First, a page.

That is a big failure on Nintendo’s part, but it wasn’t always this way, and the company was actually were one of the firsts to bring the need for accessibility to light. They made a device allowing a certain group of disabled people to play the games they loved on their Nintendo Entertainment Systems. It makes you wonder why, in this generation, the company does not think about putting accessibility features in what was the main launch title for the Nintendo Switch.

Nintendo were trailblazers of accessibility. What happened?

The Nintendo Hands-Free Controller was an accessibility marvel before its time.

In the 1980s, Nintendo created and released the Nintendo Hands-Free Controller for people who were quadriplegics. If you look closely at the image on the handbook, you will see it sat on the person’s chest and the blue mouthpiece would be used to control the character. Moving the stick with your mouth from side to side moving the character left to right, while blowing into the mouthpiece would make the character jump. It was not only a groundbreaking device – it was a device Nintendo also sold as an added item with the Nintendo Entertainment System as part of an optional bundle package.

This is what is so frustratingly sad about the direction the company has gone. They made the Hands-Free controller back in the 1980s, so why have Nintendo not made more controllers like it and ones for people with other physical disabilities? A few years ago Microsoft worked alongside gamers with disabilities to test the now-released Xbox Adaptive Controller. While I have not tried it or had an opportunity to use it, I have seen many videos of disabled gamers who have, and they’ve all made my heart smile.

It’s the kind of stuff that makes you feel seen as a marginalised person. They understood there is a market of people who love and play video games as much as those who are able-bodied. All we need is a device and options which allow us to play and share our love of gaming with other people. We are constantly seeing developers like Ubisoft ensure their games reach a certain level of accessibility, and others should follow suit.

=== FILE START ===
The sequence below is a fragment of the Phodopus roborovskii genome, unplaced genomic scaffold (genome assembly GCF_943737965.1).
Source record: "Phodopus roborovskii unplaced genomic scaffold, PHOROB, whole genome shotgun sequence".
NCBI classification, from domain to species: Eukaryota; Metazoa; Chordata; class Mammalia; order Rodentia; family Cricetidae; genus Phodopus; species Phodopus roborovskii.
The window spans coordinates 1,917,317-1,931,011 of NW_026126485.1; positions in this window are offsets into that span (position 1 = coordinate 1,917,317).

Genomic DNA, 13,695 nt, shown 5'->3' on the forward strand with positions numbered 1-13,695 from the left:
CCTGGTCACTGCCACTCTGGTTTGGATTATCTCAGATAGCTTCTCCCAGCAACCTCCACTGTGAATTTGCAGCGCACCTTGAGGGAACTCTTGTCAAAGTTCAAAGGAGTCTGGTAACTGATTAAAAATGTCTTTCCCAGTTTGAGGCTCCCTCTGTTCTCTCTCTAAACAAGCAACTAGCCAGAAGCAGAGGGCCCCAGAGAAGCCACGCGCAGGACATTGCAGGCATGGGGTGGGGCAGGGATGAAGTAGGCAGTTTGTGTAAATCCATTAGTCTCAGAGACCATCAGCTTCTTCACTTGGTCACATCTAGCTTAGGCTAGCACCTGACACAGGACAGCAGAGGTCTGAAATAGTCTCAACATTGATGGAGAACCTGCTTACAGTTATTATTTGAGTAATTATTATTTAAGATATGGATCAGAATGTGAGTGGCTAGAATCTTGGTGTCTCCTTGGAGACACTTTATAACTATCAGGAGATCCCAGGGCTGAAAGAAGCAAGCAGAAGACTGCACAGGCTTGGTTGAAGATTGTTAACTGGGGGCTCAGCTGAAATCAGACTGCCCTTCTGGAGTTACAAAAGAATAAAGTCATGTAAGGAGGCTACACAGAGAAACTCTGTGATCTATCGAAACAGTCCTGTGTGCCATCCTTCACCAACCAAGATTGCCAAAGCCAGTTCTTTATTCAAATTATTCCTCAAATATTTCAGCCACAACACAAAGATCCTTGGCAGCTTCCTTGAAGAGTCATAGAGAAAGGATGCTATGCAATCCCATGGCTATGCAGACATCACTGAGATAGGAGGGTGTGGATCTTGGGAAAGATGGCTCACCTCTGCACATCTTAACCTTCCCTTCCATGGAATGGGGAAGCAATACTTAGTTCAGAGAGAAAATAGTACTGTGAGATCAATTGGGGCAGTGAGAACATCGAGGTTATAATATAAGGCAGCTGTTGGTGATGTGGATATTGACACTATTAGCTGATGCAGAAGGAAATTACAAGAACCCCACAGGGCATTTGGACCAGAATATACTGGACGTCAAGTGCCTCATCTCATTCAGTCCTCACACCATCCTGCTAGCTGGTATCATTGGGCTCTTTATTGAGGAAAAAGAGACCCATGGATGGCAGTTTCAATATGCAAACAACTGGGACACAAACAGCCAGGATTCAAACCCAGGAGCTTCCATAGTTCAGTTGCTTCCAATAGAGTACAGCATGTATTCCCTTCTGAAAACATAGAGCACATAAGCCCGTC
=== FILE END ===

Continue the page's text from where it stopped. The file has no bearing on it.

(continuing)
The Xbox Adaptive Controller

In order to join the modern gaming era, Nintendo must ensure Breath of the Wild 2 is accessible for everyone. It needs to have full button remapping because I want to be able to configure my Joy-Con or my Gamecube-styled controller to the way that I need it (besides, doesn’t everyone appreciate the option for button remapping?). No contorting, no pain, no dying because your arm, hand, fingers, and wrist hurt because of having to use a certain weapon to advance and beat the game.

The sequel also needs colorblind modes that allow people to use different colors to identify allies, enemies, entrances, weapons, and other items in the game world. Another visual aid that I mentioned is adjustable text size. Not everyone sits close to a television or projector screen, and even if they did may require the game’s text to be adjustable. Menu text and caption text are different, so it would be awesome if Nintendo added those functions.

Zelda standing in front of Link while holding the Sheikah Slate

The Legend of Zelda Breath of the Wild Link and Zelda Sheikah Slate

The upcoming Zelda sequel should also have options that allow people with hearing difficulties to sense an enemy or item nearby. These are just some of the many accessibility options that come standard in most of today’s video games. I grew up a Zelda fan, I’ve played nearly all of the Zelda games (I even have a map of Hyrule over my bed), but if the sequel does not contain the simplest level of accessibility, then I – and many other gamers with disabilities – may have to skip it, and that is not something I should feel compelled to do.